I was a little wary of this comic at first. On the one hand, I’m a massive fan of Dr. Horrible. (I even wrote a geeky love letter to him last year.) On the other hand, a comic where Dr. Horrible and Captain Hammer are suddenly best friends sounded like it could easily fall into the realm of weird and gimmicky.
I wish I had had this book to read when I was a kid. As a child of eight or so, I would have, if you’ll pardon the expression, eaten Time Sandwich right up. Reading it as an adult, I still ate it right up. If you know me at all, you’ll know that this kind of broad sci-fi/fantasy is the sort of thing I live for. It’s time travel at its finest.
I’ve always loved the Boston Metaphysical Society comics, from the original 6-issue arc to the more recent standalone featuring Granville Woods and Nicola Tesla. So, of course, when I heard there was a novel coming out, I was eager to read and review that, as well; however, truth be told, I didn’t think it would be quite as good as the comics. I’ve read novel adaptations of comics before, and while they’re fun, without the artwork, they usually fall short.
This isn’t your typical sci-fi story. It’s very understated—almost ordinary at times - which is not to say uninteresting. This simple, quiet story had me hooked from page one and kept me engaged all the way through.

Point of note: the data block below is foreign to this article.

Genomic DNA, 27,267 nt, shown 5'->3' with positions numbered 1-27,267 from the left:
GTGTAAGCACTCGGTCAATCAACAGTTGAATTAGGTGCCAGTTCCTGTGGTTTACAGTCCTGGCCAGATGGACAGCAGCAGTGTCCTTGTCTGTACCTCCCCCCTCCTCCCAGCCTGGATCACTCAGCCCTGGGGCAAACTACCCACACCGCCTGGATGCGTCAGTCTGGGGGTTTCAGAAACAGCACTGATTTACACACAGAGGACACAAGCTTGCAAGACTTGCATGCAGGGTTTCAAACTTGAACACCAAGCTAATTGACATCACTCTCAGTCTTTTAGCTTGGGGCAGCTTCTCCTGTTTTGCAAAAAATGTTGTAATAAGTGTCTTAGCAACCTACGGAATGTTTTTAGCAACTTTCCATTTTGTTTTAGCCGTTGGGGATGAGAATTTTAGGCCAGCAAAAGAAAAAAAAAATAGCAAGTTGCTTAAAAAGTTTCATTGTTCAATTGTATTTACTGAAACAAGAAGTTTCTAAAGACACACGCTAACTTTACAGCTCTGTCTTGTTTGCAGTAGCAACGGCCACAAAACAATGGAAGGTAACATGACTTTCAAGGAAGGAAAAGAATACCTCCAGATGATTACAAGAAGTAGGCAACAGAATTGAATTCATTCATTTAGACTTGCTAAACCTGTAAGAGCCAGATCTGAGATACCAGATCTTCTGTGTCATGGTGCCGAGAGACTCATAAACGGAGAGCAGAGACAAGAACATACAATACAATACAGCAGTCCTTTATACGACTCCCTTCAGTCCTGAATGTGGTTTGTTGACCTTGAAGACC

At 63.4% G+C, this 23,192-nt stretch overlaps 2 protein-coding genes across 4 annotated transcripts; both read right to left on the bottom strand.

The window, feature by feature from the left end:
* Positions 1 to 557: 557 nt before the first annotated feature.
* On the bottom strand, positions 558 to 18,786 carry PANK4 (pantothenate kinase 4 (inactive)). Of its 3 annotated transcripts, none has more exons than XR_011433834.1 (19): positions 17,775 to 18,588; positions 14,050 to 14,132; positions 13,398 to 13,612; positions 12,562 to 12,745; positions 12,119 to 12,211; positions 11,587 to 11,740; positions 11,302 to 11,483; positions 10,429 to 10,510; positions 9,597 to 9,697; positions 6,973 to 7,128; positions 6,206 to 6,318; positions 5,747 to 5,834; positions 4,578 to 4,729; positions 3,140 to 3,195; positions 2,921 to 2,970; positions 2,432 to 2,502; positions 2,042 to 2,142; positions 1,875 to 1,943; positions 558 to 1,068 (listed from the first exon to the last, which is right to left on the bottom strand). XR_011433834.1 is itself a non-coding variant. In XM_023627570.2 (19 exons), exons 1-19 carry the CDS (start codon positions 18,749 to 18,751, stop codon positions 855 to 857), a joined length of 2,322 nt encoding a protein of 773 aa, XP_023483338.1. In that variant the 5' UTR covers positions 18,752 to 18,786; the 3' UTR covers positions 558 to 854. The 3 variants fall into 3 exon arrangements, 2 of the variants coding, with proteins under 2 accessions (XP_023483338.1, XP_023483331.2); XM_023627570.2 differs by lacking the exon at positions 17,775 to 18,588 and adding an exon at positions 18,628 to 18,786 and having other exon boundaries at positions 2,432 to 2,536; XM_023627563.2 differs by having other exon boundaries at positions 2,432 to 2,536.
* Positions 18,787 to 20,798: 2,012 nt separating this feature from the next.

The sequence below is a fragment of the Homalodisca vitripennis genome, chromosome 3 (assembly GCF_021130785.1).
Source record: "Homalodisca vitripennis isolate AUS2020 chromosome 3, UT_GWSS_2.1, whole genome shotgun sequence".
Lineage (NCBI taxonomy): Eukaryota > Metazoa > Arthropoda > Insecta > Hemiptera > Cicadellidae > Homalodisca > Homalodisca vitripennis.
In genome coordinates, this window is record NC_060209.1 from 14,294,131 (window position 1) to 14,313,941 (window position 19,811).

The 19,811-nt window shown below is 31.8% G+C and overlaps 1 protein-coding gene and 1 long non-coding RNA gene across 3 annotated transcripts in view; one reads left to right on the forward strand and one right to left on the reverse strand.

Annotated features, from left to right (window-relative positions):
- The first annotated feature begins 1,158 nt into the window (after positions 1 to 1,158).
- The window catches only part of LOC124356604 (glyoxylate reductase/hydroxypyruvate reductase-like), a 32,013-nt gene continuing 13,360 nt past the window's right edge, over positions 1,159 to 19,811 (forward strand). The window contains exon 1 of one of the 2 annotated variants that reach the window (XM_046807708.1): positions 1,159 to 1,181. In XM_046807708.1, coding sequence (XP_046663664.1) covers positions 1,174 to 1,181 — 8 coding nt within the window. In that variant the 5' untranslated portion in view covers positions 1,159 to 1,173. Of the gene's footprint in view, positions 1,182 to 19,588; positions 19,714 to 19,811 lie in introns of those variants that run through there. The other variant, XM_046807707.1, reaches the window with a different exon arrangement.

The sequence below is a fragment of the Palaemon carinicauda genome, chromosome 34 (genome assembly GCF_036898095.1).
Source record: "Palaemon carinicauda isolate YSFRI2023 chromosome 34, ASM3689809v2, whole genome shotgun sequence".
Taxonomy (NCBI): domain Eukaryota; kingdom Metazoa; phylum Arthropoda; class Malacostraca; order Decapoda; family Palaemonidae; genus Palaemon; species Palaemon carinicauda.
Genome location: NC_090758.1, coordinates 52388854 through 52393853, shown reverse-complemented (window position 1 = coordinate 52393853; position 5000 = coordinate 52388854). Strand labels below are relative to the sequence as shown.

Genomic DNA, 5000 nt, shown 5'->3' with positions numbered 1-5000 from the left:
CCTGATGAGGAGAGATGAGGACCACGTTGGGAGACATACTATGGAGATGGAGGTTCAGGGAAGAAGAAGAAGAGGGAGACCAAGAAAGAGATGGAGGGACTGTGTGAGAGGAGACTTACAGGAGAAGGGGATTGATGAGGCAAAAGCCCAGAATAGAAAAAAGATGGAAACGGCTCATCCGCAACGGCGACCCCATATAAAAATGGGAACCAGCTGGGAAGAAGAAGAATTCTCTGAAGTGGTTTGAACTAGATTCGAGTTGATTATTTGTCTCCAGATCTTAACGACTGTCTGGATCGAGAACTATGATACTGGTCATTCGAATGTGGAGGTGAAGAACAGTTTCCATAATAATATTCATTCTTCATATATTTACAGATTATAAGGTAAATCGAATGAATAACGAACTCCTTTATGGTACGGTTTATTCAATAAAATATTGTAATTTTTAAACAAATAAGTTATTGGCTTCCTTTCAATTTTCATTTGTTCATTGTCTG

It’s been nearly three years since I discovered (and subsequently reviewed) the Lumberjanes comic. It’s an amazing title, and I had nothing but great things to say about it. Unfortunately, I missed out on the opportunity to review the subsequent volumes and fell hopelessly behind on the story which is why I was so excited about this volume: a new, standalone Lumberjanes adventure.
I think the best audience for this comic is the diehard Disneyland fan who still has a sick and twisted side. I have several friends who fit this description, and, believe me, I’m going to be telling all of them that they need to read The Happiest Place.
In a world of superpowers, realistically, not everyone would take up the mantle of a hero or a villain. A lot of them would probably go into sports. That’s the concept explored by SFC Comics, and the titles they release, like Kasai.
What if you lived in an ideal world? What if the problems that plague our current world, like disease and climate change, were conquered long before you were born, and everything is perfect now. Would you sit back and relax in this perfect world? Or would you want more?
As much as I love superheroes, my main fascination has always been with the supervillains. So, it probably goes without saying that I’m really enjoying this comic. But this is a review, so I guess I need to say it anyway: This comic is a lot of fun.
While Hollywood only just released its LEGO Batman movie in 2017, DC made a direct-to-DVD LEGO Batman movie in 2013 and has been releasing LEGO Justice League films ever since. And while Hollywood’s live-action blockbuster Aquaman movie doesn’t come out until late December, DC has a LEGO Aquaman movie for you right now. Though I haven’t seen the live-action movie yet, I think I can guarantee that you will laugh much harder at this one than at the one with Jason Momoa.